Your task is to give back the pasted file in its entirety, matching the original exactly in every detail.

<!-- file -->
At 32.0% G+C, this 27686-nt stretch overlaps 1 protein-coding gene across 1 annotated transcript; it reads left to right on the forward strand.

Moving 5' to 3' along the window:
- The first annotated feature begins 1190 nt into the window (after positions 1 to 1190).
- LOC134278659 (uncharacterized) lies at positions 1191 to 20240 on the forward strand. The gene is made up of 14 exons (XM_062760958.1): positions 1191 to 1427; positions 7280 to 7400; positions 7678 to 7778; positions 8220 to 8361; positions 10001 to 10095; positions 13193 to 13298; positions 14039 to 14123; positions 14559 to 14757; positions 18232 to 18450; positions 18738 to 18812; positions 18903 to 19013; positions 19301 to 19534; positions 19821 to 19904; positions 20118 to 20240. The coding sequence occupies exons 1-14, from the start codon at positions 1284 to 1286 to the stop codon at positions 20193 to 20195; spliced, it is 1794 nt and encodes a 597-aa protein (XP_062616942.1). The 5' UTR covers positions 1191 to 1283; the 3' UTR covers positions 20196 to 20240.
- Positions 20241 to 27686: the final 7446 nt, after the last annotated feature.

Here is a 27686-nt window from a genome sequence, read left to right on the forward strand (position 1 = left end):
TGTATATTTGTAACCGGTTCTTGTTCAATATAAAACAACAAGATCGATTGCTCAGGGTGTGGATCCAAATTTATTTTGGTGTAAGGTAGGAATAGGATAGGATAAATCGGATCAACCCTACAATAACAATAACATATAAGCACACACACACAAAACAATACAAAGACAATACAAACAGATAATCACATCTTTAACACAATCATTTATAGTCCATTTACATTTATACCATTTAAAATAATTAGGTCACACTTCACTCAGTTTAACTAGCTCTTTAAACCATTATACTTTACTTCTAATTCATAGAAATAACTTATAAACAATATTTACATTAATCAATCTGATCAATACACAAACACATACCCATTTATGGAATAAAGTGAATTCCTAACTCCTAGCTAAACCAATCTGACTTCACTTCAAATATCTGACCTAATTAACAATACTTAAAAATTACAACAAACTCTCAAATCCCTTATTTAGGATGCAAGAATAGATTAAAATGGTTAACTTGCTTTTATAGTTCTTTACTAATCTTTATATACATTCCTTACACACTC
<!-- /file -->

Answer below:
At 32.0% G+C, this 27686-nt stretch overlaps 1 protein-coding gene across 1 annotated transcript; it reads left to right on the forward strand.

Moving 5' to 3' along the window:
- The first annotated feature begins 1190 nt into the window (after positions 1 to 1190).
- LOC134278659 (uncharacterized) lies at positions 1191 to 20240 on the forward strand. The gene is made up of 14 exons (XM_062760958.1): positions 1191 to 1427; positions 7280 to 7400; positions 7678 to 7778; positions 8220 to 8361; positions 10001 to 10095; positions 13193 to 13298; positions 14039 to 14123; positions 14559 to 14757; positions 18232 to 18450; positions 18738 to 18812; positions 18903 to 19013; positions 19301 to 19534; positions 19821 to 19904; positions 20118 to 20240. The coding sequence occupies exons 1-14, from the start codon at positions 1284 to 1286 to the stop codon at positions 20193 to 20195; spliced, it is 1794 nt and encodes a 597-aa protein (XP_062616942.1). The 5' UTR covers positions 1191 to 1283; the 3' UTR covers positions 20196 to 20240.
- Positions 20241 to 27686: the final 7446 nt, after the last annotated feature.

Here is a 27686-nt window from a genome sequence, read left to right on the forward strand (position 1 = left end):
TGTATATTTGTAACCGGTTCTTGTTCAATATAAAACAACAAGATCGATTGCTCAGGGTGTGGATCCAAATTTATTTTGGTGTAAGGTAGGAATAGGATAGGATAAATCGGATCAACCCTACAATAACAATAACATATAAGCACACACACACAAAACAATACAAAGACAATACAAACAGATAATCACATCTTTAACACAATCATTTATAGTCCATTTACATTTATACCATTTAAAATAATTAGGTCACACTTCACTCAGTTTAACTAGCTCTTTAAACCATTATACTTTACTTCTAATTCATAGAAATAACTTATAAACAATATTTACATTAATCAATCTGATCAATACACAAACACATACCCATTTATGGAATAAAGTGAATTCCTAACTCCTAGCTAAACCAATCTGACTTCACTTCAAATATCTGACCTAATTAACAATACTTAAAAATTACAACAAACTCTCAAATCCCTTATTTAGGATGCAAGAATAGATTAAAATGGTTAACTTGCTTTTATAGTTCTTTACTAATCTTTATATACATTCCTTACACACTC